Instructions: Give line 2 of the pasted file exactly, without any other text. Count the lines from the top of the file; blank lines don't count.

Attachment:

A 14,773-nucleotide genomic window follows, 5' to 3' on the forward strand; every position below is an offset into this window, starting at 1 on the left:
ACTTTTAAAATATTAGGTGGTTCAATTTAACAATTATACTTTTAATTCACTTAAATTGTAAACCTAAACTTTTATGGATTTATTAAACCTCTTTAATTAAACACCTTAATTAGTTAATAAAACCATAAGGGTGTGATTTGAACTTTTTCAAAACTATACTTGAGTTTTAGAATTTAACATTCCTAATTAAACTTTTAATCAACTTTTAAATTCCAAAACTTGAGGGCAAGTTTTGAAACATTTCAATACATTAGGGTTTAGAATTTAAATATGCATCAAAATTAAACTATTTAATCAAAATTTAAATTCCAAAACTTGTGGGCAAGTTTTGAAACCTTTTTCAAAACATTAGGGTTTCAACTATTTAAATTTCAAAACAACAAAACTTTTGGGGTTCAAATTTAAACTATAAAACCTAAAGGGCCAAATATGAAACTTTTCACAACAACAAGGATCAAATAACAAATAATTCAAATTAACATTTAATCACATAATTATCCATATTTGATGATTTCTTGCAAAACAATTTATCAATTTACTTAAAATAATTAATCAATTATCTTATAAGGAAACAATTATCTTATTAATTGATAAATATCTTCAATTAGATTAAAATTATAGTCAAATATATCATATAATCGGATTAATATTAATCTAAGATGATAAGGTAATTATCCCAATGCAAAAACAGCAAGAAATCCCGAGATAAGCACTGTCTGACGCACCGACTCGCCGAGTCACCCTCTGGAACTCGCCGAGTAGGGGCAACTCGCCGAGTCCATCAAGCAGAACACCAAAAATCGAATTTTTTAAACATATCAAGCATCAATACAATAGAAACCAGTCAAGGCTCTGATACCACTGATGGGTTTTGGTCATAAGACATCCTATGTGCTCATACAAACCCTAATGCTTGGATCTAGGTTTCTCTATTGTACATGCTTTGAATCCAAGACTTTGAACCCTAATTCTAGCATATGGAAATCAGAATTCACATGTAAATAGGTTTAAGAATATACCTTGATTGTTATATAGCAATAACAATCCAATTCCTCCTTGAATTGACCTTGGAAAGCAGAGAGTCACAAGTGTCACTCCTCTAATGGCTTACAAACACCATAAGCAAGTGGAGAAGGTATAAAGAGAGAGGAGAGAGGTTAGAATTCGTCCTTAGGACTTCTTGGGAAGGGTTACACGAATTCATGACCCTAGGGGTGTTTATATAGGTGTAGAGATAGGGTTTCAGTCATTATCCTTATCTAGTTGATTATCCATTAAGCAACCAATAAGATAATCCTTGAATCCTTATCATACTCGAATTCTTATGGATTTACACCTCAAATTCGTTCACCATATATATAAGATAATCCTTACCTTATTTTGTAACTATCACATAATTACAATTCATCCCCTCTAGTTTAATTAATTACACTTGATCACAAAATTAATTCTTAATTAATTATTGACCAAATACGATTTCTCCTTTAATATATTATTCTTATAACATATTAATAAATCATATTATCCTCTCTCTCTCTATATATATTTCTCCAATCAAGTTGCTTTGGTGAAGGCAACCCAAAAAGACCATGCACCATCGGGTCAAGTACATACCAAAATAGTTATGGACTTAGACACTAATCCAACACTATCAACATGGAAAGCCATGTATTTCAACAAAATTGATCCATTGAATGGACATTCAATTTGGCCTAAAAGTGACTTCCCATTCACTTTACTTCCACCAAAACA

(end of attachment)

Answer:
ACTTTTAAAATATTAGGTGGTTCAATTTAACAATTATACTTTTAATTCACTTAAATTGTAAACCTAAACTTTTATGGATTTATTAAACCTCTTTAATTAAACACCTTAATTAGTTAATAAAACCATAAGGGTGTGATTTGAACTTTTTCAAAACTATACTTGAGTTTTAGAATTTAACATTCCTAATTAAACTTTTAATCAACTTTTAAATTCCAAAACTTGAGGGCAAGTTTTGAAACATTTCAATACATTAGGGTTTAGAATTTAAATATGCATCAAAATTAAACTATTTAATCAAAATTTAAATTCCAAAACTTGTGGGCAAGTTTTGAAACCTTTTTCAAAACATTAGGGTTTCAACTATTTAAATTTCAAAACAACAAAACTTTTGGGGTTCAAATTTAAACTATAAAACCTAAAGGGCCAAATATGAAACTTTTCACAACAACAAGGATCAAATAACAAATAATTCAAATTAACATTTAATCACATAATTATCCATATTTGATGATTTCTTGCAAAACAATTTATCAATTTACTTAAAATAATTAATCAATTATCTTATAAGGAAACAATTATCTTATTAATTGATAAATATCTTCAATTAGATTAAAATTATAGTCAAATATATCATATAATCGGATTAATATTAATCTAAGATGATAAGGTAATTATCCCAATGCAAAAACAGCAAGAAATCCCGAGATAAGCACTGTCTGACGCACCGACTCGCCGAGTCACCCTCTGGAACTCGCCGAGTAGGGGCAACTCGCCGAGTCCATCAAGCAGAACACCAAAAATCGAATTTTTTAAACATATCAAGCATCAATACAATAGAAACCAGTCAAGGCTCTGATACCACTGATGGGTTTTGGTCATAAGACATCCTATGTGCTCATACAAACCCTAATGCTTGGATCTAGGTTTCTCTATTGTACATGCTTTGAATCCAAGACTTTGAACCCTAATTCTAGCATATGGAAATCAGAATTCACATGTAAATAGGTTTAAGAATATACCTTGATTGTTATATAGCAATAACAATCCAATTCCTCCTTGAATTGACCTTGGAAAGCAGAGAGTCACAAGTGTCACTCCTCTAATGGCTTACAAACACCATAAGCAAGTGGAGAAGGTATAAAGAGAGAGGAGAGAGGTTAGAATTCGTCCTTAGGACTTCTTGGGAAGGGTTACACGAATTCATGACCCTAGGGGTGTTTATATAGGTGTAGAGATAGGGTTTCAGTCATTATCCTTATCTAGTTGATTATCCATTAAGCAACCAATAAGATAATCCTTGAATCCTTATCATACTCGAATTCTTATGGATTTACACCTCAAATTCGTTCACCATATATATAAGATAATCCTTACCTTATTTTGTAACTATCACATAATTACAATTCATCCCCTCTAGTTTAATTAATTACACTTGATCACAAAATTAATTCTTAATTAATTATTGACCAAATACGATTTCTCCTTTAATATATTATTCTTATAACATATTAATAAATCATATTATCCTCTCTCTCTCTATATATATTTCTCCAATCAAGTTGCTTTGGTGAAGGCAACCCAAAAAGACCATGCACCATCGGGTCAAGTACATACCAAAATAGTTATGGACTTAGACACTAATCCAACACTATCAACATGGAAAGCCATGTATTTCAACAAAATTGATCCATTGAATGGACATTCAATTTGGCCTAAAAGTGACTTCCCATTCACTTTACTTCCACCAAAACA